Euros edged out by bartering
IT’S been a busy day at the market in downtown Volos. Angeliki Ioanitou has sold a decent quantity of olive oil and soap, while her friend Maria has done good business with her fresh pies.
But not a single euro has changed hands — none of the customers on this drizzly Saturday morning has bothered carrying money at all. For many, browsing through the racks of second-hand clothes, electrical appliances and homemade jams, the need to survive means money has been usurped.
“It’s all about exchange and solidarity, helping one another out in these very hard times,” enthused Ioanitou. “You could say a lot of us have dreams of a utopia without the euro.”
In this bustling port city in Greece, locals have come up with a novel way of dealing with austerity — adopting their own alternative currency, known as the Tem. As the country struggles with its worst crisis in modern times, with Greeks losing up to 40 per cent of their disposable income as a result of policies imposed in exchange for international aid, the system has been a huge success. Organisers say some 1,300 people have signed up to the informal bartering network.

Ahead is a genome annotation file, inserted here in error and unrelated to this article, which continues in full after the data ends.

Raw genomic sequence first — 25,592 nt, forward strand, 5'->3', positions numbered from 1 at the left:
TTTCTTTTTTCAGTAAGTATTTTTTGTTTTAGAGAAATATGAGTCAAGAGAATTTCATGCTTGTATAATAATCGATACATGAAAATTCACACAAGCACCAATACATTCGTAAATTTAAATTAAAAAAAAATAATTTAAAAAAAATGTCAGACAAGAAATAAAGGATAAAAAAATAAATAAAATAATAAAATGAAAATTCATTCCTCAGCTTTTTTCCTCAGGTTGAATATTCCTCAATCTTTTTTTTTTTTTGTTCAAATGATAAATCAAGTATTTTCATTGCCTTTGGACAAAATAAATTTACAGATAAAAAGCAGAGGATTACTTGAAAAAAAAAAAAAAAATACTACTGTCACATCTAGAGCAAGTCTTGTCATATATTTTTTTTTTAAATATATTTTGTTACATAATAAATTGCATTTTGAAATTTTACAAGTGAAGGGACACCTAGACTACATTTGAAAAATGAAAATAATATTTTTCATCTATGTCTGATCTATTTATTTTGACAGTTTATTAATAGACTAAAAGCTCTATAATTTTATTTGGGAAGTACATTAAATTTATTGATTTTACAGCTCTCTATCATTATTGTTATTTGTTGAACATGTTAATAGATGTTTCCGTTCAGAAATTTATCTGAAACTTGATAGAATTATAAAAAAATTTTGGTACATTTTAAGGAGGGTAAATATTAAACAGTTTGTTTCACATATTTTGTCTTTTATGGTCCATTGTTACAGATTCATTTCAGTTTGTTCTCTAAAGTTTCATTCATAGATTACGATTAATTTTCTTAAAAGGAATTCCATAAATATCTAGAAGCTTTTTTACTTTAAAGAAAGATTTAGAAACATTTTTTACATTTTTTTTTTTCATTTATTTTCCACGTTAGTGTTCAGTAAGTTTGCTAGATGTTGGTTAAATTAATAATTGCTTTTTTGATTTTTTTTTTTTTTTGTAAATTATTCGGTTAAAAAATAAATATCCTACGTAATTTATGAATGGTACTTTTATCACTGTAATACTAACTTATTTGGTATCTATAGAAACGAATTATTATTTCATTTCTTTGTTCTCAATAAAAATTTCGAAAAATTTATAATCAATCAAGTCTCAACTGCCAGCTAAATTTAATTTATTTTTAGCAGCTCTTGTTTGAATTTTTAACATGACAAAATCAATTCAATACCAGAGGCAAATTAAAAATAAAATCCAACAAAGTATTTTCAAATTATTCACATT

For users such as Ioanitou, the currency — a form of community banking monitored exclusively online — is not only an effective antidote to wage cuts and soaring taxes but the “best kind of shopping therapy”. “One Tem is the equivalent of one euro. My oil and soap came to 70 Tem and with that I bought oranges, pies, napkins, cleaning products and Christmas decorations,” said the mother of five. “I’ve got 30 Tem left over. For women, who are worst affected by unemployment, it’s like belonging to a hugely supportive association.”
Greece’s deepening economic crisis has brought new users. With ever more families plunging into poverty and despair, shops, cafes, factories and businesses have also resorted to the system under which goods and services — everything from yoga sessions to healthcare, babysitting to computer support — are traded in lieu of credits.
Other grassroots initiatives have appeared across Greece. Increasingly bereft of social support, or a welfare state able to meet the needs of a growing number of destitute and hungry, locals have set up similar trading networks in the suburbs of Athens, the island of Corfu, the town of Patras and northern Katerini.
But Volos, the first to be established, is by far the biggest. Until recently the city, 200 miles north of Athens, was a thriving industrial hub with a port whose ferries not only connected the mainland to nearby islands but before Syria’s descent into civil war was a trading route between Greece and the Middle East. Once famous for its tobacco, Volos was home to flour mills and cement factories, steel and metal works.
But, today, it is joblessness that it has come to be known for in a country whose unemployment rate recently hit a European record of 26 per cent, surpassing even that of Spain.
— The Guardian, London